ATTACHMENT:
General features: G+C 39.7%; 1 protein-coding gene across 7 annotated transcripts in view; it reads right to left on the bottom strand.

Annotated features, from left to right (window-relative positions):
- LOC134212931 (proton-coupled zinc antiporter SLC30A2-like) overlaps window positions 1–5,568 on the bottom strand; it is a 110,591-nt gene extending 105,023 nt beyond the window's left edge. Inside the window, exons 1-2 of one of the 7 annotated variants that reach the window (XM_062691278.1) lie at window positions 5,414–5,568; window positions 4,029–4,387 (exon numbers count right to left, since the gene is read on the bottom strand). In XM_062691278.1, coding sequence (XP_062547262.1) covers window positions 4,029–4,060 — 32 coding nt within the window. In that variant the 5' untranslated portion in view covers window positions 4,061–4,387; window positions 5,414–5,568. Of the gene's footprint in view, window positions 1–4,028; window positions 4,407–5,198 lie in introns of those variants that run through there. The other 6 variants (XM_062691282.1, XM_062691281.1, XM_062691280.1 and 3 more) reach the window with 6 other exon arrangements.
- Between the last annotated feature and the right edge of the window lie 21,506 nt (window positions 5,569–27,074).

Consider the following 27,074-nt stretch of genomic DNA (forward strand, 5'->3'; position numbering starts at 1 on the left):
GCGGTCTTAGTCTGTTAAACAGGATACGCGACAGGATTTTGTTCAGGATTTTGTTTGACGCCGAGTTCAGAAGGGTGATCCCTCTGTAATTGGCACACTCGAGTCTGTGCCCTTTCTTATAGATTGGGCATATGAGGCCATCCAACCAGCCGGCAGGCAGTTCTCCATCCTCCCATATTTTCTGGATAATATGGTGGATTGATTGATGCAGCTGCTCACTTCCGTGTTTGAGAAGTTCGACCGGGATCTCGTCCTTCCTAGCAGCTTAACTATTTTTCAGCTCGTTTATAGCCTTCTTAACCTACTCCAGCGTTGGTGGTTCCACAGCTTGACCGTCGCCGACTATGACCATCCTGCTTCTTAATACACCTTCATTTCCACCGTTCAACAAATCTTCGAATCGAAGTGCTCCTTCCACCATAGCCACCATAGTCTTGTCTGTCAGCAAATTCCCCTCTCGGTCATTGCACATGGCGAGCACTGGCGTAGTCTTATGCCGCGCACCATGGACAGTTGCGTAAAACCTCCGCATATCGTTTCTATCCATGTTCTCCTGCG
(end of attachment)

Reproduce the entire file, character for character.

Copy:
General features: G+C 39.7%; 1 protein-coding gene across 7 annotated transcripts in view; it reads right to left on the bottom strand.

Annotated features, from left to right (window-relative positions):
- LOC134212931 (proton-coupled zinc antiporter SLC30A2-like) overlaps window positions 1–5,568 on the bottom strand; it is a 110,591-nt gene extending 105,023 nt beyond the window's left edge. Inside the window, exons 1-2 of one of the 7 annotated variants that reach the window (XM_062691278.1) lie at window positions 5,414–5,568; window positions 4,029–4,387 (exon numbers count right to left, since the gene is read on the bottom strand). In XM_062691278.1, coding sequence (XP_062547262.1) covers window positions 4,029–4,060 — 32 coding nt within the window. In that variant the 5' untranslated portion in view covers window positions 4,061–4,387; window positions 5,414–5,568. Of the gene's footprint in view, window positions 1–4,028; window positions 4,407–5,198 lie in introns of those variants that run through there. The other 6 variants (XM_062691282.1, XM_062691281.1, XM_062691280.1 and 3 more) reach the window with 6 other exon arrangements.
- Between the last annotated feature and the right edge of the window lie 21,506 nt (window positions 5,569–27,074).

Consider the following 27,074-nt stretch of genomic DNA (forward strand, 5'->3'; position numbering starts at 1 on the left):
GCGGTCTTAGTCTGTTAAACAGGATACGCGACAGGATTTTGTTCAGGATTTTGTTTGACGCCGAGTTCAGAAGGGTGATCCCTCTGTAATTGGCACACTCGAGTCTGTGCCCTTTCTTATAGATTGGGCATATGAGGCCATCCAACCAGCCGGCAGGCAGTTCTCCATCCTCCCATATTTTCTGGATAATATGGTGGATTGATTGATGCAGCTGCTCACTTCCGTGTTTGAGAAGTTCGACCGGGATCTCGTCCTTCCTAGCAGCTTAACTATTTTTCAGCTCGTTTATAGCCTTCTTAACCTACTCCAGCGTTGGTGGTTCCACAGCTTGACCGTCGCCGACTATGACCATCCTGCTTCTTAATACACCTTCATTTCCACCGTTCAACAAATCTTCGAATCGAAGTGCTCCTTCCACCATAGCCACCATAGTCTTGTCTGTCAGCAAATTCCCCTCTCGGTCATTGCACATGGCGAGCACTGGCGTAGTCTTATGCCGCGCACCATGGACAGTTGCGTAAAACCTCCGCATATCGTTTCTATCCATGTTCTCCTGCG